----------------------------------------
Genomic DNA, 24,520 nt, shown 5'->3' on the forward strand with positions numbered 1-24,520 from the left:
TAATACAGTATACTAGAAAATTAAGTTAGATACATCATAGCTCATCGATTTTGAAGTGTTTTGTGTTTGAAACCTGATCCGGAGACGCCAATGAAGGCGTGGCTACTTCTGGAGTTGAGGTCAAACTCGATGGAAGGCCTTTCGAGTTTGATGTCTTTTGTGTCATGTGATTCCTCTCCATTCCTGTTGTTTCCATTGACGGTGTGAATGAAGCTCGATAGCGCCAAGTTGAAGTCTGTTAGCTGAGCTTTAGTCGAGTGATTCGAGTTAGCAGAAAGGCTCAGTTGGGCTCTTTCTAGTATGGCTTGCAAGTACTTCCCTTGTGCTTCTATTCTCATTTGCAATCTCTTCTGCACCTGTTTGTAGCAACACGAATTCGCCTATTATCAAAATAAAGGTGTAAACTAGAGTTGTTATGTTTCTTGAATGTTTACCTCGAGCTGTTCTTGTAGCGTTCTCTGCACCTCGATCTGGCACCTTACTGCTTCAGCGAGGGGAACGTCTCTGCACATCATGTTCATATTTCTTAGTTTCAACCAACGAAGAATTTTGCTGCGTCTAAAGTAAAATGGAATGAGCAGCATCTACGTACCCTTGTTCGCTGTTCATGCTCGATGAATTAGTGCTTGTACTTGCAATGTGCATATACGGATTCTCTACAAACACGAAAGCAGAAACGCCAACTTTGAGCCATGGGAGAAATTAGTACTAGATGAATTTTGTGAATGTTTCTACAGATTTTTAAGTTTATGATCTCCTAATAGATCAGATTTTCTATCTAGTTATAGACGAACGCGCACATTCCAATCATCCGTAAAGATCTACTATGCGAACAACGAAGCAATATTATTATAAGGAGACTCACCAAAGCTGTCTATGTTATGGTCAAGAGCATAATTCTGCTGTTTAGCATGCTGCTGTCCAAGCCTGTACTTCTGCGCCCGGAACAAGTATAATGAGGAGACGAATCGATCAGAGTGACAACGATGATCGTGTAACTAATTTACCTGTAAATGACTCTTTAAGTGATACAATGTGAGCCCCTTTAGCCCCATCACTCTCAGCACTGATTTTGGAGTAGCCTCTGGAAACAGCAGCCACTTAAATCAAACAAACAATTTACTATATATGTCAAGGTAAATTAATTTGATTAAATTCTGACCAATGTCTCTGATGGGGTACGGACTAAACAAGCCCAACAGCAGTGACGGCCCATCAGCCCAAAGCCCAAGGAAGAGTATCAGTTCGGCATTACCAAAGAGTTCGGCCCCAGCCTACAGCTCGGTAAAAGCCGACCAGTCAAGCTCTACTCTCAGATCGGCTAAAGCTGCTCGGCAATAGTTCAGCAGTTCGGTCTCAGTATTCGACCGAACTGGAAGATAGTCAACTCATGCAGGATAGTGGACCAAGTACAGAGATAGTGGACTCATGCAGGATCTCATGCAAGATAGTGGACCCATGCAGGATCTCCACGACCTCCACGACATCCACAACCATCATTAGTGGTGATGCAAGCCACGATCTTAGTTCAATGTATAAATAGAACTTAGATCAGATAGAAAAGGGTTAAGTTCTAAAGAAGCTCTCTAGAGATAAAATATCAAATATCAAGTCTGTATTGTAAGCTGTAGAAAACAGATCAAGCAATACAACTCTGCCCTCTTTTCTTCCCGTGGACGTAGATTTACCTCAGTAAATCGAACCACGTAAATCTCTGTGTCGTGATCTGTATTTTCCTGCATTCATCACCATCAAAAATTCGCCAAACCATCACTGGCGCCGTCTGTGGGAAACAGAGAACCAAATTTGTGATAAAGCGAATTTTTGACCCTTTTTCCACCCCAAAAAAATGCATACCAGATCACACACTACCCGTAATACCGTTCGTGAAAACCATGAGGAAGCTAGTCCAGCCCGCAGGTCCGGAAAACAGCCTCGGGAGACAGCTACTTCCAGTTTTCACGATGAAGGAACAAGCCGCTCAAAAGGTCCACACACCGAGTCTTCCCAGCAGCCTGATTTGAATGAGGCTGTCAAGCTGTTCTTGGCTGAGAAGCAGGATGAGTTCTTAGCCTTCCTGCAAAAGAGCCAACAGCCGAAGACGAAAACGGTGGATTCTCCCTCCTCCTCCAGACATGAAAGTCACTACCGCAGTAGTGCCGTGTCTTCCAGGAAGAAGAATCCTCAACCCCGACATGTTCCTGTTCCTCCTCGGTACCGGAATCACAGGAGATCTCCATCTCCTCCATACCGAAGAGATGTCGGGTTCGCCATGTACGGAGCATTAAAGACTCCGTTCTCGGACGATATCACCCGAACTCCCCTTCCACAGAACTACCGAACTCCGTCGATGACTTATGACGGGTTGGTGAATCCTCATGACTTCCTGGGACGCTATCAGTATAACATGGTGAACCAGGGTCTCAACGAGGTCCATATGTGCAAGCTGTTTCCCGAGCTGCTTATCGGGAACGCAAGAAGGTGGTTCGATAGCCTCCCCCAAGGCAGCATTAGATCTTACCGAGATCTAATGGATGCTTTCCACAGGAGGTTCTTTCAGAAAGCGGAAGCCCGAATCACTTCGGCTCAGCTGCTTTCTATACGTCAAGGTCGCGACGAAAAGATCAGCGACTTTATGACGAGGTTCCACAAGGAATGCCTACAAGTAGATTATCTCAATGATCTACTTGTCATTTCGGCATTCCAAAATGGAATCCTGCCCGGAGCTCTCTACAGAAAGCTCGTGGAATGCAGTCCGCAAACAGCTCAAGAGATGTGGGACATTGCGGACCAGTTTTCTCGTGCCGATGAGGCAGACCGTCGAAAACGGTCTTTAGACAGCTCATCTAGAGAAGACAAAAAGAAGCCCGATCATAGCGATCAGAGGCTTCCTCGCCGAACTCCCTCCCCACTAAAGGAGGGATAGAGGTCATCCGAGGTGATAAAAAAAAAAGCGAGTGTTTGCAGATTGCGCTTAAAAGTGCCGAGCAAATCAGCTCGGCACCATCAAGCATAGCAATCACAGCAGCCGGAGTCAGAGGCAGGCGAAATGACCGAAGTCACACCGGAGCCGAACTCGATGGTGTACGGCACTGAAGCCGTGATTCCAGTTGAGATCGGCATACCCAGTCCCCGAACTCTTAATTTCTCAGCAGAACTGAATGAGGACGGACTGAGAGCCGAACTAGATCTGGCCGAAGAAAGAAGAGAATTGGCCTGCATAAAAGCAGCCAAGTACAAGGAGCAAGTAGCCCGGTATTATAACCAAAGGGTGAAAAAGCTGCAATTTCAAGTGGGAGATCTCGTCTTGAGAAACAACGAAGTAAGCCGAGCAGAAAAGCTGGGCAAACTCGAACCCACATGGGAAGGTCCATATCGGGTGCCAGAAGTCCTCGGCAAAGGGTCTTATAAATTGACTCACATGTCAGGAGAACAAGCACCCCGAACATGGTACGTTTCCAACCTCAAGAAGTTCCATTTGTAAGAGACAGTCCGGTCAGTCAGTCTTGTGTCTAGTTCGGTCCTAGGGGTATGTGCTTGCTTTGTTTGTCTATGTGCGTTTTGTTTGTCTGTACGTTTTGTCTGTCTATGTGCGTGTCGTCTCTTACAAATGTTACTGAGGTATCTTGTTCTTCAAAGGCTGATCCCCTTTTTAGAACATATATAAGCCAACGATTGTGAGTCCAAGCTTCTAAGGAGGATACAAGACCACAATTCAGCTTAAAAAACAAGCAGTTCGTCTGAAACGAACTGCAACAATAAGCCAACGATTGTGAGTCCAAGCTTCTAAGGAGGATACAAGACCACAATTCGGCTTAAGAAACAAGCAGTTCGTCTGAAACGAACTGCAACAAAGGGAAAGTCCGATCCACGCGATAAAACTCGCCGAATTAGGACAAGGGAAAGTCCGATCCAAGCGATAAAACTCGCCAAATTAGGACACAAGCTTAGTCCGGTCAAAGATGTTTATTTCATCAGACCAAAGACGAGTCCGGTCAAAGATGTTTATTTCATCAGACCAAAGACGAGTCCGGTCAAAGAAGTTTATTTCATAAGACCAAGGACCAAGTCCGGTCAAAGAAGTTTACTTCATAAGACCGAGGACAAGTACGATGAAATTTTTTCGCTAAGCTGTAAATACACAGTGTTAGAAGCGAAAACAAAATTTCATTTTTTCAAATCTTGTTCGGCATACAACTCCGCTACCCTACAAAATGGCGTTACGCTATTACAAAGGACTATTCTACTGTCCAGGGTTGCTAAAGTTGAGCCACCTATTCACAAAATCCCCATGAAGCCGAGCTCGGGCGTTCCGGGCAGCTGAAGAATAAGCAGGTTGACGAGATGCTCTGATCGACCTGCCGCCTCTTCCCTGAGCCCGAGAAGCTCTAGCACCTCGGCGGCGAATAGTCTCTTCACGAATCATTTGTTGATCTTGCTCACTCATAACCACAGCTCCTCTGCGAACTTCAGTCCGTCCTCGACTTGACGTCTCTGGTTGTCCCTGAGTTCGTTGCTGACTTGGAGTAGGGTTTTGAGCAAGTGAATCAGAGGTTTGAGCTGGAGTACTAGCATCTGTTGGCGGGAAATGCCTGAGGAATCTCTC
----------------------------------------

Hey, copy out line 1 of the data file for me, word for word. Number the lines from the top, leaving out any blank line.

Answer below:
Genomic DNA, 24,520 nt, shown 5'->3' on the forward strand with positions numbered 1-24,520 from the left: